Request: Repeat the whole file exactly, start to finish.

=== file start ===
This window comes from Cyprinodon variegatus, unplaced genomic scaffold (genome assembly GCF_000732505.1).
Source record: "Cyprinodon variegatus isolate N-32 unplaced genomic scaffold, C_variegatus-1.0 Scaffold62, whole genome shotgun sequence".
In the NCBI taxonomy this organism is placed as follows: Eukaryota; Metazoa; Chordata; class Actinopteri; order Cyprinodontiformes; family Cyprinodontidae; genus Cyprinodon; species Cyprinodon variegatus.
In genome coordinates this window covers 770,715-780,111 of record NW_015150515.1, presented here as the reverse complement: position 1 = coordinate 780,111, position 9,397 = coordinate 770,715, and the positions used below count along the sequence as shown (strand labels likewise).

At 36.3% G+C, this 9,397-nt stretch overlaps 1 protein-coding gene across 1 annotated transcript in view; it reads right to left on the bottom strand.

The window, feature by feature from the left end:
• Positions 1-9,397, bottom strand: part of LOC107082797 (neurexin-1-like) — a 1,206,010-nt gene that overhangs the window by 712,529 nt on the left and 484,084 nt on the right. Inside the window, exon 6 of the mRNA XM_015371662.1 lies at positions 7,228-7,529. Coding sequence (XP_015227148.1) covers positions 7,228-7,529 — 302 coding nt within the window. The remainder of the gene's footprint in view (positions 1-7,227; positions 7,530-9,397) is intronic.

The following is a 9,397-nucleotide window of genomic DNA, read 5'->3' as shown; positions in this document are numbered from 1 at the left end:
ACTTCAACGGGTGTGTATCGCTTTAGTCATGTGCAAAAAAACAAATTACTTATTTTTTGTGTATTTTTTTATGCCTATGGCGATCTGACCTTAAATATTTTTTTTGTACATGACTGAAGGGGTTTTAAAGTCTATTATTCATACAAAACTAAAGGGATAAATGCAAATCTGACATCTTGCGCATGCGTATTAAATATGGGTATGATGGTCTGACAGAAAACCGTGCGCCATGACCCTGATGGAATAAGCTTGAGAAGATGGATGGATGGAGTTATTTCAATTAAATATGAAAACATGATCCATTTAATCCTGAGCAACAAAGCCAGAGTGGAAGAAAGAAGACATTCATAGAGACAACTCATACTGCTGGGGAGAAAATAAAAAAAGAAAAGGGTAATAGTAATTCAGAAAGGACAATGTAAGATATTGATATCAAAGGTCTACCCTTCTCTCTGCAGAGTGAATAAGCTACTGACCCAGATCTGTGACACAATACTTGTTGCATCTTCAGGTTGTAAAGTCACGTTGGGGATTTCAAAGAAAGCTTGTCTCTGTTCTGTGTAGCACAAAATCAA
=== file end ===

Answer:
This window comes from Cyprinodon variegatus, unplaced genomic scaffold (genome assembly GCF_000732505.1).
Source record: "Cyprinodon variegatus isolate N-32 unplaced genomic scaffold, C_variegatus-1.0 Scaffold62, whole genome shotgun sequence".
In the NCBI taxonomy this organism is placed as follows: Eukaryota; Metazoa; Chordata; class Actinopteri; order Cyprinodontiformes; family Cyprinodontidae; genus Cyprinodon; species Cyprinodon variegatus.
In genome coordinates this window covers 770,715-780,111 of record NW_015150515.1, presented here as the reverse complement: position 1 = coordinate 780,111, position 9,397 = coordinate 770,715, and the positions used below count along the sequence as shown (strand labels likewise).

At 36.3% G+C, this 9,397-nt stretch overlaps 1 protein-coding gene across 1 annotated transcript in view; it reads right to left on the bottom strand.

The window, feature by feature from the left end:
• Positions 1-9,397, bottom strand: part of LOC107082797 (neurexin-1-like) — a 1,206,010-nt gene that overhangs the window by 712,529 nt on the left and 484,084 nt on the right. Inside the window, exon 6 of the mRNA XM_015371662.1 lies at positions 7,228-7,529. Coding sequence (XP_015227148.1) covers positions 7,228-7,529 — 302 coding nt within the window. The remainder of the gene's footprint in view (positions 1-7,227; positions 7,530-9,397) is intronic.

The following is a 9,397-nucleotide window of genomic DNA, read 5'->3' as shown; positions in this document are numbered from 1 at the left end:
ACTTCAACGGGTGTGTATCGCTTTAGTCATGTGCAAAAAAACAAATTACTTATTTTTTGTGTATTTTTTTATGCCTATGGCGATCTGACCTTAAATATTTTTTTTGTACATGACTGAAGGGGTTTTAAAGTCTATTATTCATACAAAACTAAAGGGATAAATGCAAATCTGACATCTTGCGCATGCGTATTAAATATGGGTATGATGGTCTGACAGAAAACCGTGCGCCATGACCCTGATGGAATAAGCTTGAGAAGATGGATGGATGGAGTTATTTCAATTAAATATGAAAACATGATCCATTTAATCCTGAGCAACAAAGCCAGAGTGGAAGAAAGAAGACATTCATAGAGACAACTCATACTGCTGGGGAGAAAATAAAAAAAGAAAAGGGTAATAGTAATTCAGAAAGGACAATGTAAGATATTGATATCAAAGGTCTACCCTTCTCTCTGCAGAGTGAATAAGCTACTGACCCAGATCTGTGACACAATACTTGTTGCATCTTCAGGTTGTAAAGTCACGTTGGGGATTTCAAAGAAAGCTTGTCTCTGTTCTGTGTAGCACAAAATCAA